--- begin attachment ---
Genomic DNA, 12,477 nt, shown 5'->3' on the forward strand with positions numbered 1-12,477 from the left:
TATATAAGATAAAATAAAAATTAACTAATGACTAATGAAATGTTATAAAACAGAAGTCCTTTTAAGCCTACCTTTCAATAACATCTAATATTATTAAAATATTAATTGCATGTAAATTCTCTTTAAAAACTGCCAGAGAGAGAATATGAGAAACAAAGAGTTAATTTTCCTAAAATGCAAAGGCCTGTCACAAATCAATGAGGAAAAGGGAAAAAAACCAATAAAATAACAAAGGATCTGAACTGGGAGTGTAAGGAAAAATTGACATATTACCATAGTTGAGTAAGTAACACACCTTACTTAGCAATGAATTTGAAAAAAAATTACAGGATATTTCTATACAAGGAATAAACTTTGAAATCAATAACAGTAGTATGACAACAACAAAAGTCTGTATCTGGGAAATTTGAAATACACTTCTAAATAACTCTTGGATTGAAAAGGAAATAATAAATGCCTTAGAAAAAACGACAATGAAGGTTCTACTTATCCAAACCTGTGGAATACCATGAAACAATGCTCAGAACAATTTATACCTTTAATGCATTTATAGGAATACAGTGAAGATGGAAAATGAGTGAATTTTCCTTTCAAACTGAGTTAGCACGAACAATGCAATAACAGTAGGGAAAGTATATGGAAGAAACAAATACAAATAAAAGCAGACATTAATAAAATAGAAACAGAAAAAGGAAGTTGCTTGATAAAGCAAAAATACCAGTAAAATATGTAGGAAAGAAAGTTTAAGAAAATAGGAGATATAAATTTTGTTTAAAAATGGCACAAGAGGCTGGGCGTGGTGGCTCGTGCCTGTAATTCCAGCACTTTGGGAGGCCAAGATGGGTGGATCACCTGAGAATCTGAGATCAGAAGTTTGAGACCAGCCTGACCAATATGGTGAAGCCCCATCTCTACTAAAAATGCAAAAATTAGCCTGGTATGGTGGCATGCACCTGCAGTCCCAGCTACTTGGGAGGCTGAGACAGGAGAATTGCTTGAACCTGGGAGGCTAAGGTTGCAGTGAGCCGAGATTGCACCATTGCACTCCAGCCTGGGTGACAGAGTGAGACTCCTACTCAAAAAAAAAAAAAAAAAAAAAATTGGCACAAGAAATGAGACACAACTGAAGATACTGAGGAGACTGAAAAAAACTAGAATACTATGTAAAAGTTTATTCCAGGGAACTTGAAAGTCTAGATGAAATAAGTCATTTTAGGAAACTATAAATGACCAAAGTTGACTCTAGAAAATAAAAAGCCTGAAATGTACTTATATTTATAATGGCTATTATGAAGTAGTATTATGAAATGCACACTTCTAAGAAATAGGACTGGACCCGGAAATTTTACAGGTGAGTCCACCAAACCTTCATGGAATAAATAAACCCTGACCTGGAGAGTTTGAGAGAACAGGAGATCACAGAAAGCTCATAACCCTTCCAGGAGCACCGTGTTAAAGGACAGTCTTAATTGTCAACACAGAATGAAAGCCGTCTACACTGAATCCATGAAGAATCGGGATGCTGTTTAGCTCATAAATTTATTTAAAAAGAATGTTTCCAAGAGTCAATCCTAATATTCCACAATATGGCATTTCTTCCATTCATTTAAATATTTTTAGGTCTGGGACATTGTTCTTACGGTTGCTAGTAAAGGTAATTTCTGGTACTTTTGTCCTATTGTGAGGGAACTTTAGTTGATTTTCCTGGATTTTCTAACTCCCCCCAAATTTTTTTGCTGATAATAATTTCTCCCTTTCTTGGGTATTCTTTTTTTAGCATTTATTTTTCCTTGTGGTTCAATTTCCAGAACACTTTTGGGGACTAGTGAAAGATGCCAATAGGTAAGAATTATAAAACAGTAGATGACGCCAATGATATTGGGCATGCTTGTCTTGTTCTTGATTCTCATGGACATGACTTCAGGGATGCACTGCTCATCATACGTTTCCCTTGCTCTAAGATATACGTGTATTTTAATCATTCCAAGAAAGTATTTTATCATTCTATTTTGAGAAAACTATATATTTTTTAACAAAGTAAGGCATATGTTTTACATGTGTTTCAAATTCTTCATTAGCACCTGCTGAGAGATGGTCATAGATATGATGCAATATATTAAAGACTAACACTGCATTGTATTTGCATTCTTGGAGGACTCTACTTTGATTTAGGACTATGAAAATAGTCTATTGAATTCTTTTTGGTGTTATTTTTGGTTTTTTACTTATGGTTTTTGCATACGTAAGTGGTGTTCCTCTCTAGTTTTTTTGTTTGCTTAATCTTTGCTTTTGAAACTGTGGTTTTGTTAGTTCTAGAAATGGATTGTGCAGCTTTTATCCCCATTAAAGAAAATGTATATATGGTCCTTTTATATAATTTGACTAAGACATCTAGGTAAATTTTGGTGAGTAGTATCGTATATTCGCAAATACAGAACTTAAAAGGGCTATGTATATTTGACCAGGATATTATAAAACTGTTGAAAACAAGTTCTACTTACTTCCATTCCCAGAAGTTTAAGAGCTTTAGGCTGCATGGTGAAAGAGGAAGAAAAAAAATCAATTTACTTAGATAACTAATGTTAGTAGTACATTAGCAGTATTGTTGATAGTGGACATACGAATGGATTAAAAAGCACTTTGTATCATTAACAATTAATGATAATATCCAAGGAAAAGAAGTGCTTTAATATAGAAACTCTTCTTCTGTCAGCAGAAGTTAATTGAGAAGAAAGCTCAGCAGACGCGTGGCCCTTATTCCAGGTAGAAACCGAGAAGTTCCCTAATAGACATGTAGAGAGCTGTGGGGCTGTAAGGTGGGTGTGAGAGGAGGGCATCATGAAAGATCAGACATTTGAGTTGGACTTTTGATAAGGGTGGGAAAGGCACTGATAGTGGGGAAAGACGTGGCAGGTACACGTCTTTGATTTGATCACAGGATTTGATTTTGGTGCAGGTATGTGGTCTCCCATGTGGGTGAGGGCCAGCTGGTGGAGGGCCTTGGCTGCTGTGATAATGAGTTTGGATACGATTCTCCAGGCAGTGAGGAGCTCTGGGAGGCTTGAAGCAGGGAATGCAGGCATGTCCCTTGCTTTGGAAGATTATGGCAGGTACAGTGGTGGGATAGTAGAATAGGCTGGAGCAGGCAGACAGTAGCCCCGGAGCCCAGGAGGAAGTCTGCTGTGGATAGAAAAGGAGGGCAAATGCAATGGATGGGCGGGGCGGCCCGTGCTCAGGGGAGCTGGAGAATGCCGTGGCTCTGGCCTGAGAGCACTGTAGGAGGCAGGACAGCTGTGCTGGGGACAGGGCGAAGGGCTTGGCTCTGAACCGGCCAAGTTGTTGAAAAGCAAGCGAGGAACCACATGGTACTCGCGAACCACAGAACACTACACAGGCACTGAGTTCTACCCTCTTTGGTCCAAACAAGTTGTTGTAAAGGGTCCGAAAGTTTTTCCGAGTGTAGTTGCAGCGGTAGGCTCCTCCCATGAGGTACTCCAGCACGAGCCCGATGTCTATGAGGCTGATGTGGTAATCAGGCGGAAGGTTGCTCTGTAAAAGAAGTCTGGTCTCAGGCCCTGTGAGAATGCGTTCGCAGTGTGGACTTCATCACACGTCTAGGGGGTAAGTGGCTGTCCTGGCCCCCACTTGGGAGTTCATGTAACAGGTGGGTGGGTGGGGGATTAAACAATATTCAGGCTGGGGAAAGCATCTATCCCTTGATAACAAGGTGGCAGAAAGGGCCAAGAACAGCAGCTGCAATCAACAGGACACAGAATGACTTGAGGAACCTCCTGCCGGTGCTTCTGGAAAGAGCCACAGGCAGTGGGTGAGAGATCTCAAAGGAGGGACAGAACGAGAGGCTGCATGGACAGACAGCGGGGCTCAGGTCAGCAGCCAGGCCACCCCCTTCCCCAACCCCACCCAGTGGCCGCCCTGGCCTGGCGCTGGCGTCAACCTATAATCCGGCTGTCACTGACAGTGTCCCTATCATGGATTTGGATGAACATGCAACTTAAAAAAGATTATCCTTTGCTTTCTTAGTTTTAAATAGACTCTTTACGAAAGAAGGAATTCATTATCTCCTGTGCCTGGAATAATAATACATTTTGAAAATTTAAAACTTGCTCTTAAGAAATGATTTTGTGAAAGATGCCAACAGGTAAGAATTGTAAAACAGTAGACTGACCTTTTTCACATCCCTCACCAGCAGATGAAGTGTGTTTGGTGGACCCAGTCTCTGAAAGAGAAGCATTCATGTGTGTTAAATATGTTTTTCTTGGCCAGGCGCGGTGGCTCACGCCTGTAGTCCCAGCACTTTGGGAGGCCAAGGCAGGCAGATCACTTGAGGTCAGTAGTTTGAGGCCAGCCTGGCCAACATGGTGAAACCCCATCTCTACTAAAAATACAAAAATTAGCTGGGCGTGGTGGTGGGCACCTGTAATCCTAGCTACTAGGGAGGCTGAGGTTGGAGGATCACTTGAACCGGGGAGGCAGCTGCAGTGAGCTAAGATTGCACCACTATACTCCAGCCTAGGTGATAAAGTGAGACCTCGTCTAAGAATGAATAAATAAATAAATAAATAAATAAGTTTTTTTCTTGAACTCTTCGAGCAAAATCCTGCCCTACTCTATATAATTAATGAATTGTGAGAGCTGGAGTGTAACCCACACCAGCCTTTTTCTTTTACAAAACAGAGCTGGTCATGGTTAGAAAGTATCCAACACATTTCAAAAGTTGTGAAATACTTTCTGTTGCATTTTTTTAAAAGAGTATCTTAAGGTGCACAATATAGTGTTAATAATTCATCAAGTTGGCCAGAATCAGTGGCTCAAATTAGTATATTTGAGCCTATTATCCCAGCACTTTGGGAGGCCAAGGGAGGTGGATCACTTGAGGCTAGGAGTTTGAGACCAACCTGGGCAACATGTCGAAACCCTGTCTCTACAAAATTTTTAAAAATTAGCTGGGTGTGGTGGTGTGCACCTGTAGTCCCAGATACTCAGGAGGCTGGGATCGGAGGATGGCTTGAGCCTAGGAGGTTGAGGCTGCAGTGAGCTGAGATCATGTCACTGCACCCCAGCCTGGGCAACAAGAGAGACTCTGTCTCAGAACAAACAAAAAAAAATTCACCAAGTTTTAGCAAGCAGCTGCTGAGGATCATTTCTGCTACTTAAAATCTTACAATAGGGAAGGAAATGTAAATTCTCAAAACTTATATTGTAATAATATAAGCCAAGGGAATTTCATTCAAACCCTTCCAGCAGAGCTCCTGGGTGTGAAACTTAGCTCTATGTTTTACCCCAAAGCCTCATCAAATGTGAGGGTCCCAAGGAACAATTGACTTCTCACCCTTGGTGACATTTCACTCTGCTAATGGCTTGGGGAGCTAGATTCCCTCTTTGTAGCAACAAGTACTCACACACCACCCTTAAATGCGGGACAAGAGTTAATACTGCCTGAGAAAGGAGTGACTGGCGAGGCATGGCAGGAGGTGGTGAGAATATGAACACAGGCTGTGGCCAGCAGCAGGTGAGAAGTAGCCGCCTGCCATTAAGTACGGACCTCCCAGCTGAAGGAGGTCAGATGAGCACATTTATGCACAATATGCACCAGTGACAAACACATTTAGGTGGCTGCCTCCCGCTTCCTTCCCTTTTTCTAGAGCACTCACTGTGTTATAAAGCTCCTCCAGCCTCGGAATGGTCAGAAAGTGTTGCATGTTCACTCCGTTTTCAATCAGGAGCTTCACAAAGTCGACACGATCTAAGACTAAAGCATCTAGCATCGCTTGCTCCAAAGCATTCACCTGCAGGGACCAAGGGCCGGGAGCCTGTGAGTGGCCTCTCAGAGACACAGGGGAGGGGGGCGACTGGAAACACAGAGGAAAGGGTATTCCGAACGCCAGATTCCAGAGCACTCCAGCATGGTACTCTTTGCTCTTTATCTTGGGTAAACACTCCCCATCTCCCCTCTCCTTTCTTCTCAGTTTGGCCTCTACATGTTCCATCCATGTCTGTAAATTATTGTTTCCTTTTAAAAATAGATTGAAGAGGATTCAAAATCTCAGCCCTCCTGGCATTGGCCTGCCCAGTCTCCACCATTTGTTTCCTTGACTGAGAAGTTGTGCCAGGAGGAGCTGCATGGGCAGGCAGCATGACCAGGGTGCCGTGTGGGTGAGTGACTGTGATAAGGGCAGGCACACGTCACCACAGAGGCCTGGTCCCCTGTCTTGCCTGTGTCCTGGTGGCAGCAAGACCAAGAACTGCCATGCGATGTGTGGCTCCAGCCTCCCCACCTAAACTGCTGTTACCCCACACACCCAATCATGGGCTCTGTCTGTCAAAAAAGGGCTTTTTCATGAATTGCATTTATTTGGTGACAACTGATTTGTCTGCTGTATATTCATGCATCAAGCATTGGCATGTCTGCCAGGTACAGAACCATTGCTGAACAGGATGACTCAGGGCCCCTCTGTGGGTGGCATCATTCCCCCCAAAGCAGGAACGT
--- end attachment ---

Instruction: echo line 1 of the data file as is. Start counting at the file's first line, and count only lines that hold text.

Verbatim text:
Genomic DNA, 12,477 nt, shown 5'->3' on the forward strand with positions numbered 1-12,477 from the left: